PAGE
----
You have the brightest child in the neighborhood and everyone knows it. Any university in the country would be lucky to have your child. Without exception, though, all of the top flight schools cost a fortune to attend. We’re not talking about new car kind of money. We’re talking about the kind of money to buy a decent house—the kind where you have to keep paying for it forever and ever. The kind f money it takes a regular working family decades to prepare for.
What are you going to do? You make decent money—at least enough to keep the rest of your family living comfortably—but it’s not really enough to keep them living comfortably and leave enough to pay for that college education. The cost of living here in the Bay Area eats up most of your paycheck—when you get a paycheck—and leaves little to sock away to pay for a decent education for your children.
You and your child could take out loans to pay for that top flight education but what kind of life would that be for your child to graduate owing almost as much as the National Debt?
Your child could get a job but what kind of money could an 18 year old make before acquiring the skills that the college education will help provide?
What’s a parent to do? How are you supposed to take care of your family and provide them with a quality education—the kind of education that will open the right doors once your child has that sheepskin firmly in her grasp?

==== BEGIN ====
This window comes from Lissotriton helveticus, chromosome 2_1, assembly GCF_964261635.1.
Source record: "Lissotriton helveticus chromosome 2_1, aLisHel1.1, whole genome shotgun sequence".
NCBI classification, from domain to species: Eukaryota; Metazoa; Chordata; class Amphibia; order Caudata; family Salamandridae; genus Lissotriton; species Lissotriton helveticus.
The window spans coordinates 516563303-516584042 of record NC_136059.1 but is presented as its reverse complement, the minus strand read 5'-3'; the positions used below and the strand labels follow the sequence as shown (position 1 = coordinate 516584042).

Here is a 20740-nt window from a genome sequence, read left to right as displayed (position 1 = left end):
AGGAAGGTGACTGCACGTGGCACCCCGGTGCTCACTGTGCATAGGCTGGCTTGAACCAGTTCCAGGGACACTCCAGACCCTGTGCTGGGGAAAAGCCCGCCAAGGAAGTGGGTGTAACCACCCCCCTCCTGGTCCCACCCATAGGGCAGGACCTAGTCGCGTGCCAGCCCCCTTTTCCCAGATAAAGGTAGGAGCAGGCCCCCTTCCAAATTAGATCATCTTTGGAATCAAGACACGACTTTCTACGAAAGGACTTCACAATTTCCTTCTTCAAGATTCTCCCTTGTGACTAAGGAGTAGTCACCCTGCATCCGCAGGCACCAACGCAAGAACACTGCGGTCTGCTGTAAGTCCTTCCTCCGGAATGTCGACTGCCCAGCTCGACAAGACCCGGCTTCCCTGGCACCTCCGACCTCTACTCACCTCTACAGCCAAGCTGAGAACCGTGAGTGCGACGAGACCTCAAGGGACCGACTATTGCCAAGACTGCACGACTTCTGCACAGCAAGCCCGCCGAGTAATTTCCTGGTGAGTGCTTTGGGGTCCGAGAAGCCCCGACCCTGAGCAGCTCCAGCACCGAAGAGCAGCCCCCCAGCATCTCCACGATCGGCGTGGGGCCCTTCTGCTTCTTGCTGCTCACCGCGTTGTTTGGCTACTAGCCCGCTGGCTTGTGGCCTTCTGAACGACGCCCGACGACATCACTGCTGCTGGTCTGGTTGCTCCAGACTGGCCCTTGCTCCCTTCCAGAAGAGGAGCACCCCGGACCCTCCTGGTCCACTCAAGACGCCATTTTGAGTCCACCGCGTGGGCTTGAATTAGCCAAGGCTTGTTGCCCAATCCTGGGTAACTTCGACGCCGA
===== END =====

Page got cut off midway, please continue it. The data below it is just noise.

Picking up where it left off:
What are you supposed to do? You’re supposed to turn to The Ivy League Connection’s very own Sue Kim—a professional educational consultant specializing in admissions and financial aid counseling since 1991.
Sue has helped many dozens of ILC students and others from the WCCUSD find the perfect fit of a college and then find a means to pay for that education. She knows what she’s doing and she’s good at it.
On Thursday June 16th Sue hosted 39 ILC and WCCUSD students and parents in a financial aid workshop where she helped point the way for the parents to find ways for other people to pay for the education of their children.
Between grants, scholarships, gifts and other options that may be available to the students and parents in our area, more and more of our students have opportunities to attend better schools than they might otherwise have been considering.
Sue explained that although California has an outstanding 10 campus University of California and a 23 campus state university system, both systems have little money to offer students in the way of financial assistance. The cost to attend these schools is prohibitively expensive and the costs are steadily rising.
On the other hand, there are numerous private colleges spread throughout the country that have large endowments designed to help the very kinds of students we seem to have an abundance of: smart but needy.
Tonight’s session was only a primer but it laid the foundation so parents and students can start their preparations. Once their students enter their senior year of high school, the college application process becomes a full time job requiring a tremendous amount of dedication and attention to detail. There are openings at these schools and there is money to be had but if our students and their parents don’t do the necessary homework and prepare themselves, those opportunities may go elsewhere. We want everyone around the world to have the option of getting a top education but if there are limited funds and limited openings, then we’d rather that our people be taken care of first. Call it selfish if you will—and you’d be right—but such is life.